As we were starting to get tired and hungry Randy suggested we try and eat and head back to Livorno a little earlier than we had originally planned. It was getting dark and had been a long day. As we entered the Piazza we looked for the restaurant and the location is now a bank. But no worries, there were three other restaurants along the same side and we finally settled on Pescerosso. The majority of the main entrees are fish based, but we all chose a terrific chicken scallopini, with gnocchi for an appetizer, and good Italian wine. We would highly recommend this restaurant to anyone visiting Florence. Completely full and content we found a taxi and headed to the train station to catch the 8:53pm train back to Livorno.

There were very few people on the train that night. It was also St Patrick's Day, but we were in Italy so didn't think that would be a big celebration! The train actually slowed and stopped a few times along the way and then arrived into Livorno right on time at 10:24 pm. As we went into the station we noticed that everything was closed up and dark. Only two taxis were waiting outside. We did not know the evening schedule leaving Livorno, but there were two more trains scheduled to come in after ours. We had originally planned to take the 10 pm train back from Florence.

We closed the night with a brief nightcap and went to sleep, dreaming of our day and our tour to Pisa on Sunday.


Sunday, 18 March:

We met up for breakfast before our tour to Pisa and started to hear that passengers had gotten "stuck" in Florence and had not made it back to the ship the night before. As the stories began to come out we learned that the trains had gone on strike at 10:30 last night!! 6 minutes after we got back to Livorno!! If we had not eaten dinner a little earlier than planned and taken the 8:55 pm train we would have been stuck in Florence also! A near miss! Thank goodness Randy told us his train story and we did not have a repeat of his previous luck!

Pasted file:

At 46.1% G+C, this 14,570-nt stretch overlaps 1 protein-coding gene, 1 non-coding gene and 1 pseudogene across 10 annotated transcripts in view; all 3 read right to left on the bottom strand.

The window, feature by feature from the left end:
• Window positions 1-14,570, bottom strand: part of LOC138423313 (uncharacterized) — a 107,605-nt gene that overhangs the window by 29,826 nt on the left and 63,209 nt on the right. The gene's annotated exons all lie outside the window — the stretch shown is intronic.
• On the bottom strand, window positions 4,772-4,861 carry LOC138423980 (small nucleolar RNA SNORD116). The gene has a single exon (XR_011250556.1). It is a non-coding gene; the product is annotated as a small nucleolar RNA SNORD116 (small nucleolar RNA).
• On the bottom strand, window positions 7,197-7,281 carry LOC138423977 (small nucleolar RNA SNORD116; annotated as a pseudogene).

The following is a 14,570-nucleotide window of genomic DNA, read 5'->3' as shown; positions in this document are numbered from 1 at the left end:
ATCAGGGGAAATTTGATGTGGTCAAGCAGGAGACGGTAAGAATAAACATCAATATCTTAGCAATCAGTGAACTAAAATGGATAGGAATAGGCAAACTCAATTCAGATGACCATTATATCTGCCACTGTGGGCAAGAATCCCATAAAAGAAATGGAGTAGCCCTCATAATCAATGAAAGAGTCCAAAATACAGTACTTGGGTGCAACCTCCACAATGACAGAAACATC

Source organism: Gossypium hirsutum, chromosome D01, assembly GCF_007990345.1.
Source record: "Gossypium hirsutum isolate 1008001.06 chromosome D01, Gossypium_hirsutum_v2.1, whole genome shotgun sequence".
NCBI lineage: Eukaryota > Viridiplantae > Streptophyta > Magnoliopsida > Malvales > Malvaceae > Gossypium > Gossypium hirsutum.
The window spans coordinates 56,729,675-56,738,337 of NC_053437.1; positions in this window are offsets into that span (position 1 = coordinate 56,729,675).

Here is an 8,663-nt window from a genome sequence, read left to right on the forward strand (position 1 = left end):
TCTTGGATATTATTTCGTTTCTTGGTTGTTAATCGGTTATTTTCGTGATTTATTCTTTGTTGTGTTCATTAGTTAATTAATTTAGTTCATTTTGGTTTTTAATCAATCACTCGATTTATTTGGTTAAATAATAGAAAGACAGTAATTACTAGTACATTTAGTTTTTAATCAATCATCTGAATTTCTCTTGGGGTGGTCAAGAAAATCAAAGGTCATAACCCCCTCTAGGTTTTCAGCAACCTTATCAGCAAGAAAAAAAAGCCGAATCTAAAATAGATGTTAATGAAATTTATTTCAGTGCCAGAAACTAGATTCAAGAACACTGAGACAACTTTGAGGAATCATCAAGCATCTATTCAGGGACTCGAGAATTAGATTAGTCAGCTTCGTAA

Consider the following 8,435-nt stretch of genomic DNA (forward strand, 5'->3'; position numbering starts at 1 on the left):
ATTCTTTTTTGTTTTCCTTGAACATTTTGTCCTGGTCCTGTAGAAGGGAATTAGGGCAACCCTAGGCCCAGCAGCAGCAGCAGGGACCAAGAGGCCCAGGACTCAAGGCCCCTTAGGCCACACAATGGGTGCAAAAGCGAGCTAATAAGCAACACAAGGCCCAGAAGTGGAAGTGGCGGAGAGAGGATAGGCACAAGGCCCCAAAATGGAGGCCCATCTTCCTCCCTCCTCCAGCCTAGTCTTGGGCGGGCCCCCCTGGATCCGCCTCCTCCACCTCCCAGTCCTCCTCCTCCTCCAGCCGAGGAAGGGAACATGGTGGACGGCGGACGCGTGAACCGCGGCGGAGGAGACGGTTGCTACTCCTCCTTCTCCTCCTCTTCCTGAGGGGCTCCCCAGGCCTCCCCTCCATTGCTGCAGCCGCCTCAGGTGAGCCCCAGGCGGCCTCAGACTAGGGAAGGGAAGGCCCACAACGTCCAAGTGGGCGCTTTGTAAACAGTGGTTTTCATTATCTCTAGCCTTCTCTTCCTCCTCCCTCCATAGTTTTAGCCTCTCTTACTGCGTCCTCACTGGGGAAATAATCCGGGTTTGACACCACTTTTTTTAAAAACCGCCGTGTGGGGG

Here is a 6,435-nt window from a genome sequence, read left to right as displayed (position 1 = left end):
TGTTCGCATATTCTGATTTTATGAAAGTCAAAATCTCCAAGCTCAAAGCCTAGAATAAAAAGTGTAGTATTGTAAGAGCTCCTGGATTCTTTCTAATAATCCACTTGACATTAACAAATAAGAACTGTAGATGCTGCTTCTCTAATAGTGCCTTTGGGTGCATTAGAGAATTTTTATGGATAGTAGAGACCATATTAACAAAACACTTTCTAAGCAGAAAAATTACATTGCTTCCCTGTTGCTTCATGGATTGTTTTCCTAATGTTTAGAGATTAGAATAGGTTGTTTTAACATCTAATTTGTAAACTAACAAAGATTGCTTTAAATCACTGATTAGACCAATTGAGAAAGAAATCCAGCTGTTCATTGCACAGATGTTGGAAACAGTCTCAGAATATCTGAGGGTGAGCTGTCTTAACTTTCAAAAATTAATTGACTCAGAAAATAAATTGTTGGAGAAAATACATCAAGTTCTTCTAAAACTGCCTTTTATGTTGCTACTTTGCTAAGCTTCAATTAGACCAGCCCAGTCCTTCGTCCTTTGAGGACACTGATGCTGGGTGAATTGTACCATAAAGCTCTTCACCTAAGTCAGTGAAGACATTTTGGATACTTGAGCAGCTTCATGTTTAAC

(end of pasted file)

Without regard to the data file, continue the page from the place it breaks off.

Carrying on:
Today we took the ship's tour to Pisa and arrived at the Piazza del Duomo ("Cathedral Square") which is a wide, walled area at the heart of the city of Pisa. Inside the wall is the Piazza dei Miracoli (Square of Miracles). Just a half day tour, but again, seeing four great religious edifices: the Duomo (cathedral), the Campanile (the cathedral's free standing bell tower), the Baptistry and the Camposanto was a wonderul experience. We spent nearly three hours wandering the square, picked up a few postcards, and enjoyed a cappuccino and gelato before boarding the bus to reurn to the ship.

We returned in time to go to the Wine Tasting Seminar on 'Wines of Italy" with the guest lecturer. It was a real learning experience for me. TJ is our group "wine taster extraordinaire" who never steered us wrong. The seminar was helpful to start picking up on some of the nuances of "flavors and notes" in wine. We tried three wines - 2010 Fontanafredda Barbera fromPiedmont, IT; 2006 Castellare Di Castellina Chianti Classico Riserva from Tuscany; and 2006 Elena Fucci Titolo Aglianico from Basilicata, Italy. All were good, but we enjoyed the Barbera and Chianti Classico the best.